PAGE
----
I affirm that changes do not necessarily imply progress.  Sometimes, change may be regressive; in other instances, merely adaptive.  Take the Windows PC platform (now perhaps more a fortress than a portal from which to see out and do one’s work) as an example.  Windows 3.1 was quite functional and seems to me to have been well tested, with little performance concern.  From the end user’s perspective, Windows 95 “progressed” yet had serious issues, some of which were fixed in Windows 98.  I found Windows XP to represent a more helpful progression, whereas Windows 7 and Windows 8 were beset by issues.  The successively opaque versions of Windows might be alternately assessed as progressive or unwisely adaptive to demand.  Somewhat similarly, while some ecclesiological adaptations of the first century were arguably progressive, the eventualities that led to the Roman Catholic institution are for me adaptive departures from the original ideal.¹  From the cultural and “market” perspectives, some changes that occurred in, e.g., the 4th century or the 6th were understandable adaptations, while others were misbegotten and fraught with apostasy.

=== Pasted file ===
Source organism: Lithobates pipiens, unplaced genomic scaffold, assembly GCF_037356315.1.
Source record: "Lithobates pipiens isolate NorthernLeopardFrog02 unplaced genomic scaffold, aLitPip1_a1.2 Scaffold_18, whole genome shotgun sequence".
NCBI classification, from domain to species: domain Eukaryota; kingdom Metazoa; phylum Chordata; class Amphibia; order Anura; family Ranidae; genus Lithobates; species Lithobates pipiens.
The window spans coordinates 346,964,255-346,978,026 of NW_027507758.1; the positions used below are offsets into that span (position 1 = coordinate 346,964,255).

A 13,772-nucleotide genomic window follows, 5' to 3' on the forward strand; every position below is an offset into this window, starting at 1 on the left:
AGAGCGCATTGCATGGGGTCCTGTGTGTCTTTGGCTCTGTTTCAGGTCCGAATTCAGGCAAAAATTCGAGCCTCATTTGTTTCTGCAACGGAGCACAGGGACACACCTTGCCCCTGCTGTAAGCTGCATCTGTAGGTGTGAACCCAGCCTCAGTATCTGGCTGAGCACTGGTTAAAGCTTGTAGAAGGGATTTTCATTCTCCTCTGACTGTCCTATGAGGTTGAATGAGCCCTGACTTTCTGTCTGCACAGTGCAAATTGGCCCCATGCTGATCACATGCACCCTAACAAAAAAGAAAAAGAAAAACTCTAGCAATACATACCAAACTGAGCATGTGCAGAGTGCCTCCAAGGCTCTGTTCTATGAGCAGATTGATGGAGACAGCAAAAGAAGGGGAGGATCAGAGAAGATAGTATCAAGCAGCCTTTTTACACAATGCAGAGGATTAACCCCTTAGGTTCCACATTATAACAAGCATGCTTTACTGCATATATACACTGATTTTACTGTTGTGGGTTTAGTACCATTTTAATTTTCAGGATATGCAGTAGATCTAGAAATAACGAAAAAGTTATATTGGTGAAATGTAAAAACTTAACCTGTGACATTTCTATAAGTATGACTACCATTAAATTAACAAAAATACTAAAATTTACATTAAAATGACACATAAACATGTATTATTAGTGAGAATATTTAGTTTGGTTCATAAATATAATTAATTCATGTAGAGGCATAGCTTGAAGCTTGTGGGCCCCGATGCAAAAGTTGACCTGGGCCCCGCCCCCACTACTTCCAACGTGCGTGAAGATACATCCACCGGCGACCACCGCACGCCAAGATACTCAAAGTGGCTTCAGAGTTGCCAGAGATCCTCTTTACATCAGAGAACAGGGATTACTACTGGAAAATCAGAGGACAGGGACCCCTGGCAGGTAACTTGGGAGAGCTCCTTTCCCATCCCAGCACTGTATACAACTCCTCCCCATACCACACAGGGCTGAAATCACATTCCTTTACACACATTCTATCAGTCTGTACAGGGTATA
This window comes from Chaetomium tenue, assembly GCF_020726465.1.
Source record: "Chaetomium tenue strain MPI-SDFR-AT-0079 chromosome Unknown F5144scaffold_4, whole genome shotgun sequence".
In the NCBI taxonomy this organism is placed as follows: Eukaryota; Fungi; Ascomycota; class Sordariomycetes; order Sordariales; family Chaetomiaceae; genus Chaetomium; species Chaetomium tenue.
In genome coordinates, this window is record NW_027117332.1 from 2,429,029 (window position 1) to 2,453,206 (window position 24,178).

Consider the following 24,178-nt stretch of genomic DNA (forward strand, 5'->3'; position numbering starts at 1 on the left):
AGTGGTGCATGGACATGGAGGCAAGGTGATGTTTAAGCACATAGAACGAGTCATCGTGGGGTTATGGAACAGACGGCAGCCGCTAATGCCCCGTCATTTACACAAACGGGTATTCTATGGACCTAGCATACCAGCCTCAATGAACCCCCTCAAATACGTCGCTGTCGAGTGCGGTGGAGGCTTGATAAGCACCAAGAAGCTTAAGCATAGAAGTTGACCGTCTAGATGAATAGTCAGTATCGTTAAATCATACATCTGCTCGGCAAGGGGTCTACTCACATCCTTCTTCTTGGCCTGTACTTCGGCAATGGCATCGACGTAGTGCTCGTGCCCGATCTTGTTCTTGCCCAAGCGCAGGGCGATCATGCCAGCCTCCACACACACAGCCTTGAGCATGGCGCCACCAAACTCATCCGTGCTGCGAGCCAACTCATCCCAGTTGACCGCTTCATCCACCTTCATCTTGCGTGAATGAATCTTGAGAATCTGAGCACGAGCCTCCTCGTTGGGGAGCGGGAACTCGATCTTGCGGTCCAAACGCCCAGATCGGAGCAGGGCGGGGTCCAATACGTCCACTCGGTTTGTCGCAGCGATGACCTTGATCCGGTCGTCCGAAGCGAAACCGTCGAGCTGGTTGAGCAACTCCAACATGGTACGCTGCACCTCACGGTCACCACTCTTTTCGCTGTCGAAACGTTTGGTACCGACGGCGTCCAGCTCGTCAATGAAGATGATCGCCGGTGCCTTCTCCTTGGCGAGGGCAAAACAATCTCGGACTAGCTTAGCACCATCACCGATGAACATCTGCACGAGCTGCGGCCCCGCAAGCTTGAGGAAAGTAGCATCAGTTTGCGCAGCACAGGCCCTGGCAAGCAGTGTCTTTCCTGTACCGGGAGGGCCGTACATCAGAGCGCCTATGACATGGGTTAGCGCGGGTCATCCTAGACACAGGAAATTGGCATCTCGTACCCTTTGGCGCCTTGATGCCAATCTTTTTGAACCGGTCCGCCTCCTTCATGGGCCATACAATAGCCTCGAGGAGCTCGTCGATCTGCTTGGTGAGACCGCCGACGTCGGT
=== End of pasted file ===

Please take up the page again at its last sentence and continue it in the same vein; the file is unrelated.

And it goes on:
As a historian, one should not, as Hurtado points up, arbitrarily overlay value judgments on changes.  As an idealistic Christ-ian, though, I long for authentic, pure faith, untainted by decades of darkness and centuries of clouds.  I see the composite picture of the early church as presenting a better, more viable ideal than any ecclesiological reality manifest in any later centuries, despite the sincere efforts of various reformers through the ages.  And yes, these are value judgments.  I admit it.

To read Dr. Hurtado’s blogpost, click the title below.

How We See Historical Changes


¹ For instance, I should think the Apostle Peter would be spiritually indignant if made aware of what transpired over a period of centuries with regard to his person and legacy.  Those changes might be viewed as regressive or progressive, depending on one’s viewpoint, but they were in any event substantial departures from the original ideal.

Of playpens and adjustability

The proper name is Pack ‘n Play, I think.  It’s made by Graco, and it’s Jedd’s temporary home several times during the day.  While we were traveling, he slept in it, and he did again last night when we had friends stay overnight.